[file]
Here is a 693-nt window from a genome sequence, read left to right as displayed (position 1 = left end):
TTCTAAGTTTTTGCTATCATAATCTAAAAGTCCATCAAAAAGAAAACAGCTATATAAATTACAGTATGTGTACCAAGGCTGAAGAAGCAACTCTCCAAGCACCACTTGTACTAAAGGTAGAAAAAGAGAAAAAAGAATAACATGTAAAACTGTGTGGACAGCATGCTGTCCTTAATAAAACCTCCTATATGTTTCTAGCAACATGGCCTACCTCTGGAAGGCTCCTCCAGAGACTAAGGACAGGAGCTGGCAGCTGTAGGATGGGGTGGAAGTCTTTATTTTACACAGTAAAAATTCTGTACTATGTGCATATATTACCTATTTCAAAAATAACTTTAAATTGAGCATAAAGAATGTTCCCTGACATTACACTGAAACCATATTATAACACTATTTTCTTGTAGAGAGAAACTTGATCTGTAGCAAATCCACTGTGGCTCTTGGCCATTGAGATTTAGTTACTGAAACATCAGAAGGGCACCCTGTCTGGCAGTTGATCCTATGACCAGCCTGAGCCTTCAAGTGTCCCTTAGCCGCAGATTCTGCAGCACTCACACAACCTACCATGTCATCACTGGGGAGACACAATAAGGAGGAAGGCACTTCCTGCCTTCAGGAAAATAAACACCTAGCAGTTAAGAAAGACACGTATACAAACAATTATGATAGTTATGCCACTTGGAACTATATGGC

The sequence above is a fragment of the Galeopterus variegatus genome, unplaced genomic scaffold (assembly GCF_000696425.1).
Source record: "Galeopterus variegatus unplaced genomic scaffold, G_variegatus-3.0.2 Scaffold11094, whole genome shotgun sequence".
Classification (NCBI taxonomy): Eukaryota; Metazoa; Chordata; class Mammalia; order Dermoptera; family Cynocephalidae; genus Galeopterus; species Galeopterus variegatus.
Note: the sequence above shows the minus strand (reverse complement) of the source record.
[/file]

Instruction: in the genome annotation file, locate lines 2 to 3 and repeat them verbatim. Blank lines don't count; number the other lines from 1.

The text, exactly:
TTCTAAGTTTTTGCTATCATAATCTAAAAGTCCATCAAAAAGAAAACAGCTATATAAATTACAGTATGTGTACCAAGGCTGAAGAAGCAACTCTCCAAGCACCACTTGTACTAAAGGTAGAAAAAGAGAAAAAAGAATAACATGTAAAACTGTGTGGACAGCATGCTGTCCTTAATAAAACCTCCTATATGTTTCTAGCAACATGGCCTACCTCTGGAAGGCTCCTCCAGAGACTAAGGACAGGAGCTGGCAGCTGTAGGATGGGGTGGAAGTCTTTATTTTACACAGTAAAAATTCTGTACTATGTGCATATATTACCTATTTCAAAAATAACTTTAAATTGAGCATAAAGAATGTTCCCTGACATTACACTGAAACCATATTATAACACTATTTTCTTGTAGAGAGAAACTTGATCTGTAGCAAATCCACTGTGGCTCTTGGCCATTGAGATTTAGTTACTGAAACATCAGAAGGGCACCCTGTCTGGCAGTTGATCCTATGACCAGCCTGAGCCTTCAAGTGTCCCTTAGCCGCAGATTCTGCAGCACTCACACAACCTACCATGTCATCACTGGGGAGACACAATAAGGAGGAAGGCACTTCCTGCCTTCAGGAAAATAAACACCTAGCAGTTAAGAAAGACACGTATACAAACAATTATGATAGTTATGCCACTTGGAACTATATGGC

The sequence above is a fragment of the Galeopterus variegatus genome, unplaced genomic scaffold (assembly GCF_000696425.1).